The Partition of Palestine
A story of the international success of Zionist diplomacy and organization, and an ongoing Palestinian struggle for statehood.
There are few nations on Earth whose statehood is as contested as that of Palestine. Home to some of the holiest sites of the three Abrahamic religions, Palestine had been ruled by the Ottomans until the end of the first World War in 1918, and then subsequently ruled by the British Empire for decades later under the British Mandate for Palestine (Morris 1999). Today this region is contested between the modern state of Israel, and Palestinians struggling for their right to self-determination and a unified independent state. The majority of Palestinians live in the West Bank where illegal Israeli settlements have created a two-tiered system that many liken to apartheid due to the unequal application of law — Israeli civil law for settlers and martial law for Palestinians (Zureik 2015). Many more live in the Gaza Strip, governed by Hamas, where Palestinians face crippling economic conditions due to an Israeli blockade restricting freedom of trade and movement (UN General Assembly 2020). Lastly, millions of Palestinians live as permanently displaced refugees without a right to return to their homeland from which they were forced to flee during the 1948 war when Israel established its statehood (Akram 2011). The issue of statehood for Israel and Palestine can be traced back to the 1947 United Nations Resolution 181, which recommended that the British Mandate of Palestine be partitioned into an Arab state, a Jewish state, and a special international zone for Jerusalem. This resolution is the product of the Zionist and Arab conflict, beginning in the later years of the Ottoman Empire and intensifying during British rule. The passage of the UNSCOP partition resolution, its eager acceptance by the Zionists, and near-unanimous rejection by the Arabs would pave the way for the modern state of affairs in the region, and how this ever-evolving conflict has been interpreted. Given the nature of the incompatible visions Zionists and Palestinian Arabs had for the future of Palestine, the ensuing conflict after its passage was all but inevitable.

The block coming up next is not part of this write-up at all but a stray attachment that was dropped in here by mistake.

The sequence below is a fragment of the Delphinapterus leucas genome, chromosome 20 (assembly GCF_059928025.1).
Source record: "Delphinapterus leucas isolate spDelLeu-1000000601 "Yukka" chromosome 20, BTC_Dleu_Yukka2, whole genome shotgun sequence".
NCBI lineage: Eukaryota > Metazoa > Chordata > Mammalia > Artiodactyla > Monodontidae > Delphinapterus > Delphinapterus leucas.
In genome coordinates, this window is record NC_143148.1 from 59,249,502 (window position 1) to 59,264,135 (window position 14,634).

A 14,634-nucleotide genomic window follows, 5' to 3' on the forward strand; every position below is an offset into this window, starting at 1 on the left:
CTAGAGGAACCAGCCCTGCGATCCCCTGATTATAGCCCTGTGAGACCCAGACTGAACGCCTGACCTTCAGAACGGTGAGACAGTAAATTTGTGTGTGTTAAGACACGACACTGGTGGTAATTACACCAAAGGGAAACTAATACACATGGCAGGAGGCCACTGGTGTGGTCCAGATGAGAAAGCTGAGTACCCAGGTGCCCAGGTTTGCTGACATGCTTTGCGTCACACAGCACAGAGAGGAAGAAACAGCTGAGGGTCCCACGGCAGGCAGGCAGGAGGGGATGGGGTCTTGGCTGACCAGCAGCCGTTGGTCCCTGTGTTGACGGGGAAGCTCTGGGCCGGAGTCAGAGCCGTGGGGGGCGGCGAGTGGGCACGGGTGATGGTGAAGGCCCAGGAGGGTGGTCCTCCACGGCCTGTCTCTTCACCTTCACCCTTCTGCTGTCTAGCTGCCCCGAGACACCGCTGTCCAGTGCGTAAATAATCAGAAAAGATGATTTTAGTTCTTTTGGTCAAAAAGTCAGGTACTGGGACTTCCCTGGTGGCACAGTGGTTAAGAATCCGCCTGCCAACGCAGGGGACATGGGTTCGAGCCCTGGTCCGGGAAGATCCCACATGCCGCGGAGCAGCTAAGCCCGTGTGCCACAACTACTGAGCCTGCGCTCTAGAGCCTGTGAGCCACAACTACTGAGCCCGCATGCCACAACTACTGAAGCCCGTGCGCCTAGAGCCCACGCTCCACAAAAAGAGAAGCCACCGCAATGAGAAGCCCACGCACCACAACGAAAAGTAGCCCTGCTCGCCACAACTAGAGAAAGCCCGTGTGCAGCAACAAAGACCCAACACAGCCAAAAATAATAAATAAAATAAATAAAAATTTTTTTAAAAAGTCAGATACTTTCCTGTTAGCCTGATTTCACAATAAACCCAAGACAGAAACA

During the late 19th Century, Palestinian Arabs, living under the feudal Ottoman system and working as tenant farmers on land owned by noble A’ayan families, found themselves increasingly displaced by Zionists who had arrived to settle in Palestine and to build a Jewish homeland in what they termed Eretz Yisrael (the land of Israel). These Zionists arrived on the shores of Palestine for many reasons. Some were driven by religious visions of reestablishing the Jewish homeland from which they had to flee centuries ago. Many more sought an escape from European antisemitism, and they saw the establishment of a Jewish state in Palestine as their path to emancipation from the age-old oppression Jewish people endured in many civilizations (Pappe 2006, 10–11).
The Zionist movement viewed Eretz Yisrael as “a land without people for a people without land” (Shapira 1992, 41–42). But Palestine was far from a land without people, and the Palestinian people developed a national identity in antagonism to the threat of displacement they faced from the emergent Zionist movement (Gelvin 2014, 93). Waves of violence occurred during both the Ottoman and British administrations of the land. One of the most significant of these events was The Arab Revolt of 1936 to 1939 — an uprising by the Palestinian Arabs against the British Mandate, demanding their independence and end of Zionist migration. The Arabs led a general strike and a violent revolt against British rule, but many also engaged in violent attacks on Jewish communities living in Mandatory Palestine (Morris 1999). Although their revolt was ultimately crushed and many of the movement’s leaders were killed or forced into exile, the Arab Revolt would make the British realize the infeasibility of the mandate. The British considered the cause of the revolt in the Peel Commission, which would also be the first serious consideration of partition as a solution to the Arab-Zionist conflict.